The University of Johannesburg (UJ) reportedly plans to start issuing degrees and certificates with blockchain security features to avoid fraud.
According to Broad Media, the certificates will help stop counterfeiting and avoid the fraudulent representation of qualifications. UJ is one of the first universities to start offering digital certificates to its students to make it easier for them to recover lost certificates and share them with third parties such as potential employers.
The South African university will start including blockchain security features on its digital certificates in 2022, according to reports.
“The new blockchain-based certificate features will enhance the security of certificates even more. Certificates issued from this year on will have QR codes printed on them, which anybody can scan with a smartphone to verify whether the information on the certificate is correct and has been issued legitimately by UJ,” said Dr. Tinus Van Zyl, senior director of Central Academic Administration at UJ.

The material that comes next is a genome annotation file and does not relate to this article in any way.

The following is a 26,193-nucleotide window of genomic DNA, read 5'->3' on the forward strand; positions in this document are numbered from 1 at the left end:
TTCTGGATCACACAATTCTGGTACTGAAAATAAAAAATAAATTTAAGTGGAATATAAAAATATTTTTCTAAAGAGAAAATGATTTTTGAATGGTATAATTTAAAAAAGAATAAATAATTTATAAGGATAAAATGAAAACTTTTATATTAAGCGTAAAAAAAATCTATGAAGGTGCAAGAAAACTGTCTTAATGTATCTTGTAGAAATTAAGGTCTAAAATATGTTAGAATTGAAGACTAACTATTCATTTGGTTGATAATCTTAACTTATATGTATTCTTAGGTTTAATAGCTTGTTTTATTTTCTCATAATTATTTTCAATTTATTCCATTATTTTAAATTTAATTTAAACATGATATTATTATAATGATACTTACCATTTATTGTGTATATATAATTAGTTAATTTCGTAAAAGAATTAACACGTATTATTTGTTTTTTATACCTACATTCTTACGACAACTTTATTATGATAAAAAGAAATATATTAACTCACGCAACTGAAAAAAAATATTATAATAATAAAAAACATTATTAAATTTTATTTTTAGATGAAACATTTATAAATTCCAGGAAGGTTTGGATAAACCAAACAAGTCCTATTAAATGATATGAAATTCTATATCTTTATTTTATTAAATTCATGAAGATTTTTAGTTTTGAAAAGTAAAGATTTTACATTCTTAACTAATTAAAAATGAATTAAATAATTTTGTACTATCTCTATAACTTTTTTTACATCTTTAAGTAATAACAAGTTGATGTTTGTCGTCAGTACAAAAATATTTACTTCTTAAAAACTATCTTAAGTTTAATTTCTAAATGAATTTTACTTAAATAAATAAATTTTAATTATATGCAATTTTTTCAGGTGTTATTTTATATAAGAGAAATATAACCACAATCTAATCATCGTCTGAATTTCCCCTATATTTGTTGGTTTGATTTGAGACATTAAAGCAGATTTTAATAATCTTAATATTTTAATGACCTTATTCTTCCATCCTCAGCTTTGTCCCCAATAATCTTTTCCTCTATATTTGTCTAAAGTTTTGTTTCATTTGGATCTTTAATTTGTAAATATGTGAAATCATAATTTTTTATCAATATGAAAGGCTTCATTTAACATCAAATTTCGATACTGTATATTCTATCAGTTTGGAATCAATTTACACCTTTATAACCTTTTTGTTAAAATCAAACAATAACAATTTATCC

Dr. Van Zyl said that the public will now be able to validate UJ qualifications without having to contact the institution — by just scanning the QR code on the certificate at no cost.
UJ’s registrar, Prof Kinta Burger said that the new blockchain-based certificates will not only protect the University’s certificates from fraud but also preserve the reputation of the institution and the integrity of qualifications.
“UJ is committed to applying new technologies to improve systems and service delivery. This continuous improvement strategy and use of cutting-edge technology, facilitated through the Fourth Industrial Revolution are at the heart of our philosophy,” she said.
These certificates will also make it easier for hiring managers to run background checks on potential employees — confirm that the qualifications they list on their CVs are indeed valid as many people tend to put false qualifications out of desperation for employment.
By Zintle Nkohla
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